Maine’s September unemployment rate fell to 7.6 percent, down slightly from a revised 7.7 percent in August, marking the 60th consecutive month the state had a higher share of employed population than the nation overall.

The gap between Maine’s rate and that of the U.S. has been shrinking, however.

The state Department of Labor said Maine’s seasonally adjusted unemployment rate was better than the U.S. rate of 7.8 percent, which had improved from 8.1 percent in August and 9.0 percent a year ago. The U.S. unemployment rate, released earlier this month, was at its lowest level since January 2009.

“Nationally the unemployment rate has been coming down because people stopped looking for work. In Maine, you still have people actively looking for work, but Maine has little job growth and no substantial population growth,” said Glenn Mills, director of economic research at the department’s Center for Workforce Research & Information.

The slight movement in Maine’s unemployment rate month-to-month should be taken with caution, economists said. The seasonally adjusted data are based on surveys of 2,000 households for people over the age of 16. That survey is supposed to reflect the unemployment trend for the 1.1 million Mainers over 16. The survey is not broad and often reflects a skewed picture of the state’s employment health, economists said.

In September, Maine job gains were seen in sectors such as education, health care, leisure and hospitality, construction and retail. Sectors such as arts, entertainment and recreation, goverment, natural resources and mining and trade saw declines.

“There’s been modest private-sector job growth offset by state and local government job declines,” Mills said.

Still, Maine’s unemployment has inched up since January, when the rate stood at 7.0 percent.

“A one-month snapshot is not particularly useful, but the fact that we’ve linked together several months in an upward direction is of some concern when the national unemployment rate is coming down,” said Joel Johnson, an economist with the Maine Center for Economic Policy.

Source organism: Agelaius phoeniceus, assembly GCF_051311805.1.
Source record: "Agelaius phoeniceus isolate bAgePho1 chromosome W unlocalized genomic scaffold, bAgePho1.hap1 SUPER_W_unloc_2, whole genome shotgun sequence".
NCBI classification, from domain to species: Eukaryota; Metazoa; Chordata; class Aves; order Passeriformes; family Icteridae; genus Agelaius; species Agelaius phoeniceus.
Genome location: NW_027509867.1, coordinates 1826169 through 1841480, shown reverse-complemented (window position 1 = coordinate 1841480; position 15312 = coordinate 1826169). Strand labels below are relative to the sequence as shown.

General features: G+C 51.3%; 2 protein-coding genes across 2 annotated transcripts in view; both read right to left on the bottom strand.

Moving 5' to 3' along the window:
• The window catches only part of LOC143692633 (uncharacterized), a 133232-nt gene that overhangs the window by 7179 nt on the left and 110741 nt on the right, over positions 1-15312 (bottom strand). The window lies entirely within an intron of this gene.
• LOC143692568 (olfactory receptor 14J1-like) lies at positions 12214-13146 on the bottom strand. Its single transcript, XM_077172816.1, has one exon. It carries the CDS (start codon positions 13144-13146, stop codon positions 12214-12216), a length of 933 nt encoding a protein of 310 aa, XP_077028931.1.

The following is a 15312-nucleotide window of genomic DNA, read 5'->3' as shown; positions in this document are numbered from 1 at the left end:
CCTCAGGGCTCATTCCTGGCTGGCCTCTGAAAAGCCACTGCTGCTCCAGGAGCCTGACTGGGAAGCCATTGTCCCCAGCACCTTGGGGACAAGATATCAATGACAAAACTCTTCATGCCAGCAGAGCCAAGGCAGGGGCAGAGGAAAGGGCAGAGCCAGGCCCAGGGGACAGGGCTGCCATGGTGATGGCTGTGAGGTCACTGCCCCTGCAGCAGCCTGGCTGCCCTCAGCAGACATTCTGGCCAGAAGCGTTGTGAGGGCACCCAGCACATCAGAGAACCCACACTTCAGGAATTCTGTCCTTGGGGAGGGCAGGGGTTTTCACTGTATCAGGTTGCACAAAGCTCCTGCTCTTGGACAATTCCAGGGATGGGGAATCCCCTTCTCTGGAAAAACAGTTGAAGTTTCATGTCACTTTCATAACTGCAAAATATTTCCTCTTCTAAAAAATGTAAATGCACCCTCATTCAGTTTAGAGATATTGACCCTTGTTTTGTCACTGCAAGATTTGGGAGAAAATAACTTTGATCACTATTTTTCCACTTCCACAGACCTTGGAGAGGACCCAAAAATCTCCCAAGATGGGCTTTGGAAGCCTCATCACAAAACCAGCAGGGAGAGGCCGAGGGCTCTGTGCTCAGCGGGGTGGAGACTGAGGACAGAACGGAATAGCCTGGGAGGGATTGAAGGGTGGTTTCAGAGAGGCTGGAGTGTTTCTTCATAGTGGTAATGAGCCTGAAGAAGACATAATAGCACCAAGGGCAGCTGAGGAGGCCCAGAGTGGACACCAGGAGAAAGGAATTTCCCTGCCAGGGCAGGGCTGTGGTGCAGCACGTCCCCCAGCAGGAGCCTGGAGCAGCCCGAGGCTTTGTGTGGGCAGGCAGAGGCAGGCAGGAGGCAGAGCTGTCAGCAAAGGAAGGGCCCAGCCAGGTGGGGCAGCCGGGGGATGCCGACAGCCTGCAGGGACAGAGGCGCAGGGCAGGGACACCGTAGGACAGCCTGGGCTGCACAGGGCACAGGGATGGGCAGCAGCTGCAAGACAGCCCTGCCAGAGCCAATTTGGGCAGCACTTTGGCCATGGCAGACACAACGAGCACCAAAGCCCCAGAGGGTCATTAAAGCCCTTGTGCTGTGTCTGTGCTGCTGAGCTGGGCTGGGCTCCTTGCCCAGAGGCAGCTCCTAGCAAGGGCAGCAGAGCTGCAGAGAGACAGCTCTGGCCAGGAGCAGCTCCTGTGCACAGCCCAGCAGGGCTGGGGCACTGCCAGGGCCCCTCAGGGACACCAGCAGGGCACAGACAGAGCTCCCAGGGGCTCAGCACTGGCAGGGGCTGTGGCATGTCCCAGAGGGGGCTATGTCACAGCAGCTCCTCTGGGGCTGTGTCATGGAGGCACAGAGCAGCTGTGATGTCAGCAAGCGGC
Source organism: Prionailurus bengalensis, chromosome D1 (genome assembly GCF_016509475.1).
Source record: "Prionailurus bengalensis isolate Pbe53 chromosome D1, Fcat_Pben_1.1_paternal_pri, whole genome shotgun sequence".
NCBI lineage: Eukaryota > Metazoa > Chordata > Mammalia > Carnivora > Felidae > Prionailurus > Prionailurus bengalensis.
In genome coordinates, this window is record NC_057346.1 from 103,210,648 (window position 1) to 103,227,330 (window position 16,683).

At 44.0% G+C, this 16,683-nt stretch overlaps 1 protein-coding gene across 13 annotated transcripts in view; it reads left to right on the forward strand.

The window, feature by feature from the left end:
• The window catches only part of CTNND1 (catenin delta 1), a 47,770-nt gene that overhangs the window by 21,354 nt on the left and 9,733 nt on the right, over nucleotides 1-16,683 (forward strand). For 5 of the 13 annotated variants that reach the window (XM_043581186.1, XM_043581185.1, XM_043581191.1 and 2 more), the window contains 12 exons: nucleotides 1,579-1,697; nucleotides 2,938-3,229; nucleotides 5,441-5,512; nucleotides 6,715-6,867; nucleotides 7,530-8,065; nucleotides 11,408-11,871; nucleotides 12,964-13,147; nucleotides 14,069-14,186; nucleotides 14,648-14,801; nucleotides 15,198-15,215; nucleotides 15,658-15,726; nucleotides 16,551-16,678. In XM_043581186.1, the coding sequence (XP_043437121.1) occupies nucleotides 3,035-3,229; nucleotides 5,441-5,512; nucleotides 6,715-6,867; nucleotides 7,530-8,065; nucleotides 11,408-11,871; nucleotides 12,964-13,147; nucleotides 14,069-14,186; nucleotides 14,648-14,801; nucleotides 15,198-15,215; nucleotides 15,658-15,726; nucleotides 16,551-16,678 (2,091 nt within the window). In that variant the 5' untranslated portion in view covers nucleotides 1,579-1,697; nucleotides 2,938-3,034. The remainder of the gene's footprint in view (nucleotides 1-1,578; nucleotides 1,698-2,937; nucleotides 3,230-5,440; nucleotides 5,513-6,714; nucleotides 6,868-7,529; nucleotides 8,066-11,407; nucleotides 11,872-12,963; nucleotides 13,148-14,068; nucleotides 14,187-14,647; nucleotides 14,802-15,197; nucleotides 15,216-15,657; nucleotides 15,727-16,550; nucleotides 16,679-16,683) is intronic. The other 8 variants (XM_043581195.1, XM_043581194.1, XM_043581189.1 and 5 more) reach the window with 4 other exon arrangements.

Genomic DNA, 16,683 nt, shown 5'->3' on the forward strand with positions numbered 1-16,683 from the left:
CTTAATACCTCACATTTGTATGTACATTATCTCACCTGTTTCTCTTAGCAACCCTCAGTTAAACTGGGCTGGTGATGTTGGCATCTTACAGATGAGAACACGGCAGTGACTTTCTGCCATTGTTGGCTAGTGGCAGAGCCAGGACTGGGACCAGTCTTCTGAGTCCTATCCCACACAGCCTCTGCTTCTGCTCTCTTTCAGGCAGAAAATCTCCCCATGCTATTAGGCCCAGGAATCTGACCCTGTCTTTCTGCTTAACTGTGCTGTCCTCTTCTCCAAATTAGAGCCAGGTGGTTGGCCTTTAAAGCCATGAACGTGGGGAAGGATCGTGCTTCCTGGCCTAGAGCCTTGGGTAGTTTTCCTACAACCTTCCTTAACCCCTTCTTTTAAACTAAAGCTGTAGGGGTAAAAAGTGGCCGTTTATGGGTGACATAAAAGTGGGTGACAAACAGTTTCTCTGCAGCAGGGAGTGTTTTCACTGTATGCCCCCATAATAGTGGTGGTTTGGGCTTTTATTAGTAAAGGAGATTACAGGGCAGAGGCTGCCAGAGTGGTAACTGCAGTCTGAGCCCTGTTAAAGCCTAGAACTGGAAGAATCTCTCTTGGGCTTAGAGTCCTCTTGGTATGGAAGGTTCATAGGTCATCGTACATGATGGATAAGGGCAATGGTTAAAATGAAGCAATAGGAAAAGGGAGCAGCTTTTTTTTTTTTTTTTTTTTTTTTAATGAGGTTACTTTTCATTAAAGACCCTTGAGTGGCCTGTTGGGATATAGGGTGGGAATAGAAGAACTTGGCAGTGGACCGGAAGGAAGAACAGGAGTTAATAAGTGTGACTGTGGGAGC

In September, the U.S. Bureau of Labor Statistics estimated that 53,400 people in Maine were unemployed, up 1,400 from the year-ago period. The year-ago unemployment rate was 7.4 percent.

“Maine’s unemployment rate for September at 7.6 percent remains below the U.S. rate of 7.8 percent; but this gap has closed significantly from a year ago, when the U.S. rate was 9.0 percent, compared to 7.4 percent in Maine,” said Garrett Martin, executive director of the Maine Center for Economic Policy.

For New England overall, the unemployment rate in September was 7.4 percent. Rates ranged from 5.4 percent in Vermont to 10.5 percent in Rhode Island.

The U.S. Bureau of Labor Statistics indicated there were 595,800 nonfarm payroll jobs in Maine in September, up 5,200 from the revised August estimate.

“Once again, job growth in Maine is anemic at best. Maine continues to rank near the bottom of states in terms of job growth over the last year. While these numbers are preliminary, Maine’s job count at 595,800 nonfarm jobs is identical to what it was a year ago and highlights the need to pursue policies that will result in good jobs and a stronger economy now,” Martin said.

The statewide unemployment rate — not seasonally adjusted — was 6.7 percent in September, unchanged from a year ago. Local rates ranged from 5.6 percent in Cumberland County to 9.5 percent in Washington County. Unemployment rates tend to be lower than the statewide average in southern and coastal counties and higher than average in northern counties.

Among metropolitan areas, the unemployment rate — not seasonally adjusted — in Portland-South Portland-Biddeford was 5.6 percent; in Bangor, 6.7 percent; and Lewiston-Auburn, 6.9 percent.

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